While it is important to convey concerns to the CEO, something Dr. Laura Schlessinger said...well, actually it was the Dr. Laura talking Barbie Doll..."Are you sure this is the hill you want to die on?" has always stuck with me. If what you have to say will save the company money and keep employees from losing their jobs, then, sure, press hard. But, if what you have to say only makes a little difference, share the information and your opinion but let the CEO do his job. It is impossible to know all aspects of every situation and the CEO might have information that makes a difference that you cannot consider.

Even if you are right, and all signs point to doing things your way, the CEO was put in place by the shareholders to make the decisions, not you.

One caveat. If you feel that failure after the CEO makes a decision will directly reflect bad on you, such as a major financial disaster occurs, and the CEO plans on making you the sacrificial goat, then go in guns ablazing (figuratively, of course). "Our CFO failed to inform us of the error," should never be said, and if you failed at nothing, make sure you have the paper trail to show to the otherwise and sue the pants off the liar.

Topic Expert
Regis Quirin
Title: Director of Finance
Company: Gibney Anthony & Flaherty LLP
LinkedIn Profile
(Director of Finance, Gibney Anthony & Flaherty LLP) |

The CFO functions as a trusted adviser to the CEO. He/she assists in setting strategy and provides council based on what they see, in relation to their experience and what the data shows. But they are not the final decision maker. Do not make the mistake that your recommendation is the right recommendation. It is only one point of view. It is for this reason why CFO's must have thick skins. Not every recommendation will be followed, and that is ok.

I have been in many situations where I have disagreed with an approach, and I was correct. But I also have disagreed with an approach and I was wrong. The CEO is in his/her position because the Board has trust in their decision making process. More than likely the CFO is in their position because the CEO has trust in their decision making process.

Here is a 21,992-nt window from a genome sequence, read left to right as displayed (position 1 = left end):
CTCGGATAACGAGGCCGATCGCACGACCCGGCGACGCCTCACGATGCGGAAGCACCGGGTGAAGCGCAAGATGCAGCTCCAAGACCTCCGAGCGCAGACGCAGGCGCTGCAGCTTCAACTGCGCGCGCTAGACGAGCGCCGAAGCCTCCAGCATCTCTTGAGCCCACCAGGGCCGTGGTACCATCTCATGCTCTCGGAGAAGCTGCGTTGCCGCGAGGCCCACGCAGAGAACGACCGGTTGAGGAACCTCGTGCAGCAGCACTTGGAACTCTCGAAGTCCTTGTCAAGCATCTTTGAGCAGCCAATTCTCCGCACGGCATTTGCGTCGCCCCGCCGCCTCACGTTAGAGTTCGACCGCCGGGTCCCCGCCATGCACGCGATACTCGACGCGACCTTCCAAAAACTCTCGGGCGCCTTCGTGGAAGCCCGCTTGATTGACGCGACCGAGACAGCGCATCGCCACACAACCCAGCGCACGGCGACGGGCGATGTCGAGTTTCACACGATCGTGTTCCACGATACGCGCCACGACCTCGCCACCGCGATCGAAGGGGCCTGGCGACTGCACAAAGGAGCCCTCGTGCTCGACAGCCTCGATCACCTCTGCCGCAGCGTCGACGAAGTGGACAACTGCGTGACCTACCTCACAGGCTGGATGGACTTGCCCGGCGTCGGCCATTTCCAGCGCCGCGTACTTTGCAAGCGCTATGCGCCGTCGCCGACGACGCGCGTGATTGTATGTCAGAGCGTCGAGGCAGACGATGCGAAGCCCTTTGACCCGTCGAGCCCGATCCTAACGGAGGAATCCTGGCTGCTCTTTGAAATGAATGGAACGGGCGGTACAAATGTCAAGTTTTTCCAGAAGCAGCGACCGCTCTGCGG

If you feel the CEO is wrong, make the case once and then move on.

Mark Matheny
Title: VP - FInancial Planning and Analysis
Company: Novolex (formerly Hilex Poly)
(VP - FInancial Planning and Analysis, Novolex (formerly Hilex Poly)) |

By what measure has it been determined the CEO is wrong? It is the CFO's job to present the facts and make the case for the alternative path. However, ultimately, short of criminal activity, the CEO is the boss.

Mulekye Mukoko
Title: President
Company: Uzima Int'l, Inc
(President, Uzima Int'l, Inc) |

Need to know first what is the problem (administrative, financial, management, legal, etc)? Check the internal policy in place before cutting each other throat. We are all human and capable of making mistakes. We need to know the size of the business, in small business this is easy to solve. In large corporations there are more levels to search for good judgment. Beside all morning meetings are channels to let employees and employers where the company stands. CEO, CFO are officers of the company so a good business relationship is a must.

Mike Haile
Title: Founder
Company: Haile Consulting Solutions
(Founder, Haile Consulting Solutions) |

I agree with the majority of the comments above. A effective CEO will be able to justify (or at least explain) any decision to the board which means that the chances are that CFO has a different opinion which may or may not be right. The CFO should absolutely give his/her opinion, otherwise he/she is not a trusted advisor but ultimately the CEO makes the call.

Anonymous
(CPA) |

In dealing with CFOs & CEOs, it is necessary for the CPA watchdog in industry in a C-support role to gain the “trust” of the C-suiters. This is accomplished by supplying professional guidance that explains or supports the reason for dissent. In situations where the C-suiters have perpetrated acts of mismanagement, or criminal malfeasance, the rules of professional conduct affecting CPA licensing require a CPA to elevate the dissenting concern above the C-suite level and to communicate directly with the Company's Board of Directors. In some situations, additional actions need to be taken by the CPA.